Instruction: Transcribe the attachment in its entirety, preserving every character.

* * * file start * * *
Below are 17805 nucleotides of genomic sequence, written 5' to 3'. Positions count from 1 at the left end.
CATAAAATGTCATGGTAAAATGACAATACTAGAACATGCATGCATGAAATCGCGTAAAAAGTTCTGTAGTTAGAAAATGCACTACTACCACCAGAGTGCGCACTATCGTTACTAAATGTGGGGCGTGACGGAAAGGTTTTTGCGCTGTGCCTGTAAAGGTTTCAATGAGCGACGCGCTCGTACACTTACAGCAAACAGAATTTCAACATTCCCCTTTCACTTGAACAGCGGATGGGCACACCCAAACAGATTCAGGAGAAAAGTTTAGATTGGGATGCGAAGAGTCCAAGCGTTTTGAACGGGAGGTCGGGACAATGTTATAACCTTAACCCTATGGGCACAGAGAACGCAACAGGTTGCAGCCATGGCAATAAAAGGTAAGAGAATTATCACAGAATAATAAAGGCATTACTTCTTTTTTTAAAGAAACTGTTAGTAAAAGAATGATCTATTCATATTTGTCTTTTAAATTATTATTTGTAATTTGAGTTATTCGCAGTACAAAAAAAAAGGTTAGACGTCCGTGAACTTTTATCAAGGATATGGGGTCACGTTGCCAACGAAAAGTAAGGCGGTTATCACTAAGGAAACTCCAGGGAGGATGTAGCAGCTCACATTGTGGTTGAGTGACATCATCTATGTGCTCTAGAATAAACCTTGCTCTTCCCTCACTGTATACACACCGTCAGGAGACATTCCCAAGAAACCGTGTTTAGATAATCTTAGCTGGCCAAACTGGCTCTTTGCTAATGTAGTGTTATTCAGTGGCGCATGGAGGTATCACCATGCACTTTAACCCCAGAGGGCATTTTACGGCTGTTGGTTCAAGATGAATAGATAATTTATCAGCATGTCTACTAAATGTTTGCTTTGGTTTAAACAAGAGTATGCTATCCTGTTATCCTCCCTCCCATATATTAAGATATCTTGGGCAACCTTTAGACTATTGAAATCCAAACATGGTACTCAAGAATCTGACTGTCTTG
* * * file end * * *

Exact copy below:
Below are 17805 nucleotides of genomic sequence, written 5' to 3'. Positions count from 1 at the left end.
CATAAAATGTCATGGTAAAATGACAATACTAGAACATGCATGCATGAAATCGCGTAAAAAGTTCTGTAGTTAGAAAATGCACTACTACCACCAGAGTGCGCACTATCGTTACTAAATGTGGGGCGTGACGGAAAGGTTTTTGCGCTGTGCCTGTAAAGGTTTCAATGAGCGACGCGCTCGTACACTTACAGCAAACAGAATTTCAACATTCCCCTTTCACTTGAACAGCGGATGGGCACACCCAAACAGATTCAGGAGAAAAGTTTAGATTGGGATGCGAAGAGTCCAAGCGTTTTGAACGGGAGGTCGGGACAATGTTATAACCTTAACCCTATGGGCACAGAGAACGCAACAGGTTGCAGCCATGGCAATAAAAGGTAAGAGAATTATCACAGAATAATAAAGGCATTACTTCTTTTTTTAAAGAAACTGTTAGTAAAAGAATGATCTATTCATATTTGTCTTTTAAATTATTATTTGTAATTTGAGTTATTCGCAGTACAAAAAAAAAGGTTAGACGTCCGTGAACTTTTATCAAGGATATGGGGTCACGTTGCCAACGAAAAGTAAGGCGGTTATCACTAAGGAAACTCCAGGGAGGATGTAGCAGCTCACATTGTGGTTGAGTGACATCATCTATGTGCTCTAGAATAAACCTTGCTCTTCCCTCACTGTATACACACCGTCAGGAGACATTCCCAAGAAACCGTGTTTAGATAATCTTAGCTGGCCAAACTGGCTCTTTGCTAATGTAGTGTTATTCAGTGGCGCATGGAGGTATCACCATGCACTTTAACCCCAGAGGGCATTTTACGGCTGTTGGTTCAAGATGAATAGATAATTTATCAGCATGTCTACTAAATGTTTGCTTTGGTTTAAACAAGAGTATGCTATCCTGTTATCCTCCCTCCCATATATTAAGATATCTTGGGCAACCTTTAGACTATTGAAATCCAAACATGGTACTCAAGAATCTGACTGTCTTG